He points out that, “not everyone in the pictures is giving these scholarly pursuits their fullest attention. In both paintings, wine is flowing, glasses are being clinked, and toasts are being proposed. After a while, the unworthy thought creeps into your head that perhaps these fellows aren’t as high-minded as you’d assumed”.
In the first picture (above), most of the Dilettanti are paying only polite attention to Sir William’s scholarly publication. Though the collector isn’t aware of it, his colleagues are actually raising their glasses to a lady’s garter that has been produced for general inspection by the fellow standing at the left.
In the second picture, a young man holds a gem up to the light and in doing so makes a circle with his thumb and forefinger that his fellow Dilettanti would have recognised at once as a rude gesture signifying the female sex. Though the study of ancient gems seems like an innocent enough activity, among those that we know circulated among the Dilettanti was at least one cameo carved with a Dionysian orgy “not fit for a lady”.
Dorment says, “Reynolds brilliantly captures both the serious and the frivolous sides of the Society of Dilettanti. At a time when royal and government patronage of the arts hardly existed, its members supported important expeditions to Greece and Iona, which resulted in publications that laid the groundwork for the development of archaeology as a serious scholarly discipline”.
But, he also recognises that “members took the enjoyment of life – in the form of wine, women, friendship and jokes – as seriously as they did their fascination with the ancient world”. Reynolds was in a position to appreciate the ethos of the society because he was a member.
The first artist associated with the society was George Knapton, who in the 1740s painted 23 portraits of its members, some of them got up in Van Dyck costume, others masquerading as Venetian noblemen, or dressed as Turks. One, Lord Moyra, points to a bronze copy of the Callipygian Venus, known in the 18th century as “Venus of the beautiful buttocks” (which is what callypygian means).As with Reynolds’s portraits, the sitters knew that these pictures would mainly be seen by fellow members of the society and so hammed it up and fooled around, which they were unlikely to have done had the pictures been intended for display at home.
Dorment rightly concludes that, “For all the jokes, the society’s patronage could hardly have been more enlightened. At a time when the distinction between Roman and Greek art was just beginning to be understood, the expeditions to Greece and Turkey they sponsored were a turning point in research into the classical world, introducing new standards of scrupulous measurement and careful delineation to the study of Greek architecture and sculpture”.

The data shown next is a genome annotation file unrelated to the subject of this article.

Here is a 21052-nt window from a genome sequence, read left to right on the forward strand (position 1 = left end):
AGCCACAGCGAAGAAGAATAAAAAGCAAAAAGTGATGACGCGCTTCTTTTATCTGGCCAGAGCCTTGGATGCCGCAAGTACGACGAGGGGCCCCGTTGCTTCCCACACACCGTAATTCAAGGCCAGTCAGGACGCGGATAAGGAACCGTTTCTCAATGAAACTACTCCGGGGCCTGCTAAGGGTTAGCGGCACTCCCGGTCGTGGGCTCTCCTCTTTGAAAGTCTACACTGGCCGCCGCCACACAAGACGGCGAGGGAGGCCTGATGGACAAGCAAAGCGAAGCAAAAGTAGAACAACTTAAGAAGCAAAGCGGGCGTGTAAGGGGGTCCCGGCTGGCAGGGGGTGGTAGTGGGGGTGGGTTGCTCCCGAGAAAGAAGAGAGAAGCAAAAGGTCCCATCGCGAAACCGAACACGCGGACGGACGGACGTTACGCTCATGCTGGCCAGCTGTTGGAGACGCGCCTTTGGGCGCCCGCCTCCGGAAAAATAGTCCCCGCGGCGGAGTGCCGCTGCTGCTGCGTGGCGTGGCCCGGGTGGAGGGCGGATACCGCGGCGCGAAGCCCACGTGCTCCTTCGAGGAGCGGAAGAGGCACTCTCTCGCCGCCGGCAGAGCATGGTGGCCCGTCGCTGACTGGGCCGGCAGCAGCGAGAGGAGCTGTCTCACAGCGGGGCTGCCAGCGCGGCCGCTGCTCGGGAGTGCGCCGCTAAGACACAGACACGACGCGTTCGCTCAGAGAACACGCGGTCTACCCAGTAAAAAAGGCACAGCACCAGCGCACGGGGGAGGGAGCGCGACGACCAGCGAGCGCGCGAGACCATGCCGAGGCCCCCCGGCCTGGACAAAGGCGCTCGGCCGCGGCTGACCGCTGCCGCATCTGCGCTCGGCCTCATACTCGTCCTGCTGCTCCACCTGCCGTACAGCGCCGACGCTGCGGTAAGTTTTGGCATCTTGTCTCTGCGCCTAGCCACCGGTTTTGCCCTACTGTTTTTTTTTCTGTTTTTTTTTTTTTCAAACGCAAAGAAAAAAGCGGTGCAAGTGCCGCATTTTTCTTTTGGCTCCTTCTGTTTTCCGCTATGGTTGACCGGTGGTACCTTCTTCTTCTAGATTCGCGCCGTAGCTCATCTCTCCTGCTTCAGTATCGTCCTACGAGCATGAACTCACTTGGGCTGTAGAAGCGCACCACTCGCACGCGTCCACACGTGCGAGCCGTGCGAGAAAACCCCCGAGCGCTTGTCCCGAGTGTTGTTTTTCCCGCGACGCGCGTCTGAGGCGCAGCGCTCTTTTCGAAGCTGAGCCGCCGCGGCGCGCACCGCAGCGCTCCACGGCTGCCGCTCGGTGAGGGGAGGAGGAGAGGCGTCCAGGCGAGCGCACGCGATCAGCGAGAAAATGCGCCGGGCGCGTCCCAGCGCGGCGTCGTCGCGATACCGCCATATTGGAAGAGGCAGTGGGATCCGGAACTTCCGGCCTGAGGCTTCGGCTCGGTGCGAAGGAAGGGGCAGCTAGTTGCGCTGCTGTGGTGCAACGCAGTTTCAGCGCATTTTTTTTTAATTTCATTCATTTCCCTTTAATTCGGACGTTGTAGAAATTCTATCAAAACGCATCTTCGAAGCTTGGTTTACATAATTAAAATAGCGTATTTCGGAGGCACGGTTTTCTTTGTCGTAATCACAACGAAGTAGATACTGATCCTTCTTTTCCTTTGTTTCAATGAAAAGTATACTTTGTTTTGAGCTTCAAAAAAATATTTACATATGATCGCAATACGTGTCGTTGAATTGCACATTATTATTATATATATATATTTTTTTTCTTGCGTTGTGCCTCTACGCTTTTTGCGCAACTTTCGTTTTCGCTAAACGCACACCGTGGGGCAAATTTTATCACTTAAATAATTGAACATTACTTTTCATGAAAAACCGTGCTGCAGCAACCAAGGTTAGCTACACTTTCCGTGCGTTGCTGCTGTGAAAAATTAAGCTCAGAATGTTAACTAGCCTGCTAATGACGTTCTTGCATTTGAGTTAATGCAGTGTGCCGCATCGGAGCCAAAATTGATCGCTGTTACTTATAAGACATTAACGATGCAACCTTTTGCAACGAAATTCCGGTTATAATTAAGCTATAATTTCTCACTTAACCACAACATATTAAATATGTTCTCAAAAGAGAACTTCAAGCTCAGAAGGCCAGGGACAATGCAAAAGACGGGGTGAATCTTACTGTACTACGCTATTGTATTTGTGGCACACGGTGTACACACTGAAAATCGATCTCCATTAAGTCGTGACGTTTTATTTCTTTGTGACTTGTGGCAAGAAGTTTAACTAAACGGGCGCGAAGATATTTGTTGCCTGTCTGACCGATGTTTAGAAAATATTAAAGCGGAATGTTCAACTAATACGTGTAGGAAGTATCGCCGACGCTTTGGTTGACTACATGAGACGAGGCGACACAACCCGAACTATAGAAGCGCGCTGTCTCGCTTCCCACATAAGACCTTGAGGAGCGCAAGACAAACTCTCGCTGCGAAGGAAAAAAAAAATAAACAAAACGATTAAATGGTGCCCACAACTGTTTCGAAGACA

Josiah Wedgwood (1730-1795) established the famous pottery that is his namesake in 1759. He is credited with the industrialising the manufacture of pottery, and instigating many industry innovations. He was also a shrewd businessman who recognised the growing demand for luxury goods that came with the new wealth that came with industrialisation, and was able to identify specific opportunities such as those associated with the great interest in archeology and the collecting or antiquities from the ancient world, much fueled by the European Grand tours by the British gentry.
He was able to satisfy the great demand for replicas of these artifacts. The main themes on the company’s jasperware have all been taken from ancient mythologies: Roman, Greek or Egyptian. An example of this was Wedgwood’s obsession with the idea of duplicating the Portland Vase, a blue and white glass vase dating to the first century BC. For three years he worked on the project, eventually producing what he considered a satisfactory copy in 1789.
The Portland Vase is also an iconic object the acquisition of antiquities fueled by the Grand Tour. The Roman cameo glass vase, currently dated to between 5 and 25 CE is about 25 centimeters high and 56 in circumference. It is made of violet-blue glass, and surrounded with a single continuous white glass cameo.Legend has it that it was discovered by Fabrizio Lazzaro in the sepulchre of the Emperor Alexander Severus, at Monte del Grano near Rome, and excavated some time around 1582. It ended up in the Barberini family collection (which also included sculptures such as the Barberini Faun and Barberini Apollo) being one of the treasures of Maffeo Barberini, later Pope Urban VIII (1623-1644).